Guest Writer for Wake Up World
A boost to your physical and emotional health is only a hug away, according to new research.
Most people instinctively know that hugging and touching are beneficial for emotional well-being. Now researchers who have investigated the power of the human touch have found wide-ranging positive effects that encompass many aspects of health.
Touch can come in different forms, such as hugs, gentle squeezes, massages, hand-holding or petting a dog. Regardless of the form, it is excellent medicine.
Ten Seconds of Hugging Per Day Has Multiple Effects
New research shows regular embracing can alleviate stress, depression and fatigue as well as lower the risk of heart disease and strengthen immunity. A mere 10-second hug per day can reduce blood pressure and raise the levels of feel-good chemicals like oxytocin.
Research from the University of North Carolina finds that women who get more hugs from their partners have lower blood pressure and heart disease rates, in addition to higher levels of oxytocin.
Studies reveal oxytocin can improve social skills, fight stress and foster trust. The skin contains a network of tiny structures called Pacinian corpuscles that sense touch and transmit messages to the brain through the vagus nerve. This nerve is connected to oxytocin receptors and a number of organs, including the heart. One theory on the multiple benefits of touch is that when the vagus nerve is stimulated, it causes oxytocin to be released, which in turn produces the broad spectrum of health effects.
Hugs don’t have to come from significant others. Embraces from anyone close will also work. In a study at the University of Wisconsin in Madison, researchers tested stress levels among participants who gave a presentation. Those who received hugs from their mothers afterward had a reduction in the stress hormone cortisol an hour after their presentation ended.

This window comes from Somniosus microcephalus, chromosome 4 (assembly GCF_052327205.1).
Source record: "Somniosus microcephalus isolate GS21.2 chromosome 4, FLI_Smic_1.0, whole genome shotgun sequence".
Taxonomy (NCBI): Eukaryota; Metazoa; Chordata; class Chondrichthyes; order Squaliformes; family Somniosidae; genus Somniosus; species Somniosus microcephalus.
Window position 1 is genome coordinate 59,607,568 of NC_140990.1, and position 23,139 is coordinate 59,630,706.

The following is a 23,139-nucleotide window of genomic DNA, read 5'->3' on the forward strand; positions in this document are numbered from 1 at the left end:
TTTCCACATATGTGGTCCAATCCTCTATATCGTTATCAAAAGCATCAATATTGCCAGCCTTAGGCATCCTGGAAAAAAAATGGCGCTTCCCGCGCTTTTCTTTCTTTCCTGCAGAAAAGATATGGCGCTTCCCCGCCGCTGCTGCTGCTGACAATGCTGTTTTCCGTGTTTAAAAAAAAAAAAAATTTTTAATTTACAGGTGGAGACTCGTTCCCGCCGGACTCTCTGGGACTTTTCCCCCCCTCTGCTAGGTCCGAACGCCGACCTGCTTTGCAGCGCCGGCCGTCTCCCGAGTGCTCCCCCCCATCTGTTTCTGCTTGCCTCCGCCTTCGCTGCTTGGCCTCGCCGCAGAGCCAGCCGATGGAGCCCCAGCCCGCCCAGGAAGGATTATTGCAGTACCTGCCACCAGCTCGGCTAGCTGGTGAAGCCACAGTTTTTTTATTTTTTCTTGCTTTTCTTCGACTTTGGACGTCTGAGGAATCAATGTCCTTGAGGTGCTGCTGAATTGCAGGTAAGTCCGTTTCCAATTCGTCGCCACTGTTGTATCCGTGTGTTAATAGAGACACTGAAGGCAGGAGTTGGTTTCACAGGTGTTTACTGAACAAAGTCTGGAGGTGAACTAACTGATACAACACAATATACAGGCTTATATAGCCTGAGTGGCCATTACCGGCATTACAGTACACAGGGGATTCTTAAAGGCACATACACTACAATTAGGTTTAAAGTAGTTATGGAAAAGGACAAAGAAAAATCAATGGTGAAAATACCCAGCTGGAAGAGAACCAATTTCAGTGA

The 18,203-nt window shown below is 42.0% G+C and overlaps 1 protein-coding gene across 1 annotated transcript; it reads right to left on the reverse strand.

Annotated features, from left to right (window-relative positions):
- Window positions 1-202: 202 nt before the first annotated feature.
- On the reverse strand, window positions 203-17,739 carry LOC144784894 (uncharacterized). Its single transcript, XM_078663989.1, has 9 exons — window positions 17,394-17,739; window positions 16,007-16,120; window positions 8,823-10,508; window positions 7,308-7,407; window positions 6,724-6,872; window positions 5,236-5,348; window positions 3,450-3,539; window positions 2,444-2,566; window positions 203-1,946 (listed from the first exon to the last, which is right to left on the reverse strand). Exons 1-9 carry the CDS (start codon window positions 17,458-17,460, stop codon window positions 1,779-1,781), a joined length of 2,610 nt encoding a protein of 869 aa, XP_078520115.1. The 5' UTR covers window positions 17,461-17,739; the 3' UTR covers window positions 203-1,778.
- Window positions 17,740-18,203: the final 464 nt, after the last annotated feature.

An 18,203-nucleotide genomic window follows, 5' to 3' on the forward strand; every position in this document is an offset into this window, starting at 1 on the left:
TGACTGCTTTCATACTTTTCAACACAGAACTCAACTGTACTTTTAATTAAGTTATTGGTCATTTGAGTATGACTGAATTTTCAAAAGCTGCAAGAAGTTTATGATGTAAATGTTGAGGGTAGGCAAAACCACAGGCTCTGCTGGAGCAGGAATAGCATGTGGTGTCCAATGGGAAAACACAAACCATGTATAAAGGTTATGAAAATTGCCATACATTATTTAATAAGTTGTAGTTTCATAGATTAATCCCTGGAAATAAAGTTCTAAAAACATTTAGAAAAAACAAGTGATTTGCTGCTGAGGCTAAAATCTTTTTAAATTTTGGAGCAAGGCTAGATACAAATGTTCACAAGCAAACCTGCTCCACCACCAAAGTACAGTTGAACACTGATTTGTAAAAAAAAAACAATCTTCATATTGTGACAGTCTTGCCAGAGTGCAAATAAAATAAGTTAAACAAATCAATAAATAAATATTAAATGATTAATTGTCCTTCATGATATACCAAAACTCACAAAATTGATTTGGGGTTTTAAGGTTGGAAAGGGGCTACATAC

Holding Hands Reduces Stress
The act of holding hands with your spouse is extremely calming, according to James Coan, Ph.D., assistant professor of psychology at the University of Virginia. He conducted a test that involved administering MRIs to 16 married women who were told they might receive a mild shock. The resulting anxiety triggered a stress response in their brain that was clearly seen in the MRIs. However, when the women held hands with their husbands, the MRIs showed their stress quieted down considerably.
Research shows petting a dog, especially one you know and love, can lower blood pressure, boost immunity and reduce pain. Experts say cuddling with any furry pet can be just as relaxing.
Unwind With a Massage
Massages are deeply soothing, as they cause muscles to relax, heart rates to slow, blood pressure to reduce and levels of cortisol to fall. When cortisol drops and you feel more relaxed, the immune system is boosted.
In a study comparing the immune function of people who received 45 minutes of massage and those who received 45 minutes of lighter touch, the massage group had fewer types of inflammation chemicals associated with autoimmune diseases along with more white blood cells, which are structures that fight infections.
So embrace hugging wholeheartedly and make it a regular practice. Next time your spouse, child, parent or friend walks by, grab them and give them a big bear hug. It will do you both good.
Previous articles by Mary West:
- Big Pharma’s Clinical Drug Trials Are Killing Thousands Overseas
- The Link Between Antidepressants and Murder
- 4 New Reasons to Avoid Pesticides
- Toxic Gene Discovered in GM Crops Shows Approval Process Is Fatally Flawed
- 5 Newly Discovered Health Powers of Asparagus
- Coconut Oil Could Help Fight Tooth Decay
- 8 Ways to Maximize Telomere Length and Increase Life Expectancy
About the author:
Mary West is a natural health enthusiast, as she believes this area can profoundly enhance overall wellness. Ms. West is the author of Fight Cancer Through Powerful Natural Strategies, and the creator of alternativemedicinetruth.com, a natural healing website where she focuses on solutions to health problems that work without side effects.
This article was republished with permission from Live in the Now, one of the fastest growing natural health newsletters. Visit LiveInTheNow.com to browse their complete library of articles, or join the nearly 60,000 readers subscribed to their Newsletter.